“Often, there’s the situation where no one is coming,” said Volmer. “We stay with that person, pray with them. And even in the different phases of consciousness, we believe that they know someone is with them.”
Volunteers bring a Bible, prayer cards and soothing music. They make sure the resident never feels alone.
“Sometimes they’ll wrap their fingers around my hand and give me a little squeeze,” said Volmer. “And in that moment, you know they know you’re there.”
Volunteers are called for the Butterflies Program several times a month.
“Some months we might get three or four calls,” said Volmer. “Some months we might get a couple.
“And then we go every day until that person passes away.”
The gratitude is mine
Sometimes those who are dying, through the years of shared prayer services and Masses, are close to the hearts of volunteers.
Malis recalled recently praying for such a person.
“It was my privilege to pray the Divine Mercy chaplet for Toni today in the presence of her family,” she said. “Dear Toni passed around 12 a.m.; God called her home and I am sure she rests next to his sacred heart.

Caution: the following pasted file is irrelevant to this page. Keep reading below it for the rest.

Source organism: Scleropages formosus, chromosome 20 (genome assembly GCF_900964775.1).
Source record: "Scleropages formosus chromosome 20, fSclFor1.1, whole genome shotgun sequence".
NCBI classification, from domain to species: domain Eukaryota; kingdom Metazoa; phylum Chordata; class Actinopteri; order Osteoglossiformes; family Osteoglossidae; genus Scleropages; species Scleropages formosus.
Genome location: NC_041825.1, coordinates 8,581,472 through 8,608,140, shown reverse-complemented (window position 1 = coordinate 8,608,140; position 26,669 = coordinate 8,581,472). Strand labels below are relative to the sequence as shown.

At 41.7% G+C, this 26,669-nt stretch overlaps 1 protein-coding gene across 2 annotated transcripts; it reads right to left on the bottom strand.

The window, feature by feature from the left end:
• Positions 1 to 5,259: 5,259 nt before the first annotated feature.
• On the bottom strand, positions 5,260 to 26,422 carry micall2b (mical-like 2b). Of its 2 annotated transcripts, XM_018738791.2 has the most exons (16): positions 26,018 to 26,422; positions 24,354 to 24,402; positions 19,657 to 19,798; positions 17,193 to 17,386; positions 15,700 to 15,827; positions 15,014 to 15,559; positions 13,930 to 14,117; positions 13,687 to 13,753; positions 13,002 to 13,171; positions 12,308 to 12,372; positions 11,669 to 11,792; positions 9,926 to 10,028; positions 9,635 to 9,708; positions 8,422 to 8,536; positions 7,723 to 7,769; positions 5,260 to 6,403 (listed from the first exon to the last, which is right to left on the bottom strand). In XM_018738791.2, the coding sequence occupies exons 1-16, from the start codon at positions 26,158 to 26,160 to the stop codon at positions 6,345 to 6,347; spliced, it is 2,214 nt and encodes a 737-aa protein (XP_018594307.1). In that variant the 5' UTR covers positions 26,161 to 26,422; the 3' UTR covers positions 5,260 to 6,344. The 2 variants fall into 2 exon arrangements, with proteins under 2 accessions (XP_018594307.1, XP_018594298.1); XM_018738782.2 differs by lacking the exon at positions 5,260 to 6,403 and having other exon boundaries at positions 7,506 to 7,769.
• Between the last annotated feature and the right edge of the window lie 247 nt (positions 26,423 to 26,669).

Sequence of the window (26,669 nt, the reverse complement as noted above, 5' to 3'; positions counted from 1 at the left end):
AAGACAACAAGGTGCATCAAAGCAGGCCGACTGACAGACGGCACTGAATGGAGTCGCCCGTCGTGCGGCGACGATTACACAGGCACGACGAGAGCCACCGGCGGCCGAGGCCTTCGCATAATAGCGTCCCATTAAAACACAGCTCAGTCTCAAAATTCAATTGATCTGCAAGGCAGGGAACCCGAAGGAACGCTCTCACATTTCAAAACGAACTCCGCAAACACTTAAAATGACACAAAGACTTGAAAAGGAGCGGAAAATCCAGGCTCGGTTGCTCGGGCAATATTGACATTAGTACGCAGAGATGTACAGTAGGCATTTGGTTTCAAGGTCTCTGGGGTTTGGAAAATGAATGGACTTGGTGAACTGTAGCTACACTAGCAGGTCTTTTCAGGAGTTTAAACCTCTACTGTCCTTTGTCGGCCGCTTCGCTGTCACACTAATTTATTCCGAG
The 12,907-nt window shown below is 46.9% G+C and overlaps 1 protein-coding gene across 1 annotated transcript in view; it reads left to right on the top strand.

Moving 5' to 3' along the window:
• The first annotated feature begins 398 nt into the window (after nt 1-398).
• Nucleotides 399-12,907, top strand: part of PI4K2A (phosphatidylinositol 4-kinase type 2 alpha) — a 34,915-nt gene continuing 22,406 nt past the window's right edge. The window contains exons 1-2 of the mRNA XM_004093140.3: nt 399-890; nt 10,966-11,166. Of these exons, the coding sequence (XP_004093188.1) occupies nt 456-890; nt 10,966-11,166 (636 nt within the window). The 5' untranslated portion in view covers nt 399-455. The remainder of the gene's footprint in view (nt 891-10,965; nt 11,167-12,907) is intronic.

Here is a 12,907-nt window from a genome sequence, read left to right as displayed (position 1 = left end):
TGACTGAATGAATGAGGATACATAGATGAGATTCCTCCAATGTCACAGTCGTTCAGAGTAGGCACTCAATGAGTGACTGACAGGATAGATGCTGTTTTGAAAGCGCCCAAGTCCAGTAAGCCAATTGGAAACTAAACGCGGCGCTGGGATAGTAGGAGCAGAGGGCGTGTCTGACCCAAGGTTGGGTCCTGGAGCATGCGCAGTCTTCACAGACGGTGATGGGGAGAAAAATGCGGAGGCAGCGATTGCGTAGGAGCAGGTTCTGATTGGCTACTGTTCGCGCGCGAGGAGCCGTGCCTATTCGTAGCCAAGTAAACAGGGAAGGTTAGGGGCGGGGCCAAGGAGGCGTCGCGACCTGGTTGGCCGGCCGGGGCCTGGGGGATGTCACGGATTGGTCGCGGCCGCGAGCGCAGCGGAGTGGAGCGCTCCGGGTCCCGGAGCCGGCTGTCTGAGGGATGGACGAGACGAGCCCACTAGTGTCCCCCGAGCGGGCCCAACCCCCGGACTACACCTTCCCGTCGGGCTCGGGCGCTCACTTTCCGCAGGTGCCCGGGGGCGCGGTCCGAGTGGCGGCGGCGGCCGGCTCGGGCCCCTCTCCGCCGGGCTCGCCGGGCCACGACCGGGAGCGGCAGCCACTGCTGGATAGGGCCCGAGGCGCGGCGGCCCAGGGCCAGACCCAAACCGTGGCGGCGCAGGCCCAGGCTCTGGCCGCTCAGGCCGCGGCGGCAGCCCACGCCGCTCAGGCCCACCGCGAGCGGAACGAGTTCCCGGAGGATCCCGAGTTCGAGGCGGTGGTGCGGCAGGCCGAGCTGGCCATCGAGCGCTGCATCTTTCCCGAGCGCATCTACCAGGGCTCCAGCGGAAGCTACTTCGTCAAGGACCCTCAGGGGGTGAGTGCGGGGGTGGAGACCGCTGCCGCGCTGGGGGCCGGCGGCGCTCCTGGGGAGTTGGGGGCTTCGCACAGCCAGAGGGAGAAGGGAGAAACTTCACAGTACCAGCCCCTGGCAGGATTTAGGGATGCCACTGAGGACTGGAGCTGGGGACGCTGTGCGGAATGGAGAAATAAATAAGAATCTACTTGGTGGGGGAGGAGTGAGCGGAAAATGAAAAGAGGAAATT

“She taught me many life lessons over the years and how to die peacefully, while trusting in the Lord.”
The Butterflies-Are-Free Program set Good Shepherd apart from other care ministries to earn them this national award.
Volmer said she and Malis were humbled to receive the volunteer award on behalf of Good Shepherd’s Caring Ministry.
“The group award is a wonderful acknowledgment of the many people who have devoted years to this ministry,” she said. “The volunteers who quietly love, care for and minister to the often-forgotten.
“As Christ’s disciples, they are his hands and feet here on earth.”
Father Ludwikoski is proud of his parishioners and grateful that they are able to celebrate life at every stage.
“Life is special at all ages,” he said. “So it is wonderful that we can accent both sides and everywhere in between.”
Volunteer Ellen McAndrews remembered when she was first training for the Garden Terrace ministry, and someone cautioned her that she may not receive a lot of gratitude from the patients.
“She may have meant we would not receive the traditional thank you,” she said. “But I see gratitude in each resident’s eyes when I place the host on his or her tongue, or smile when I reach out and hold a hand.
“The real gratitude is mine.”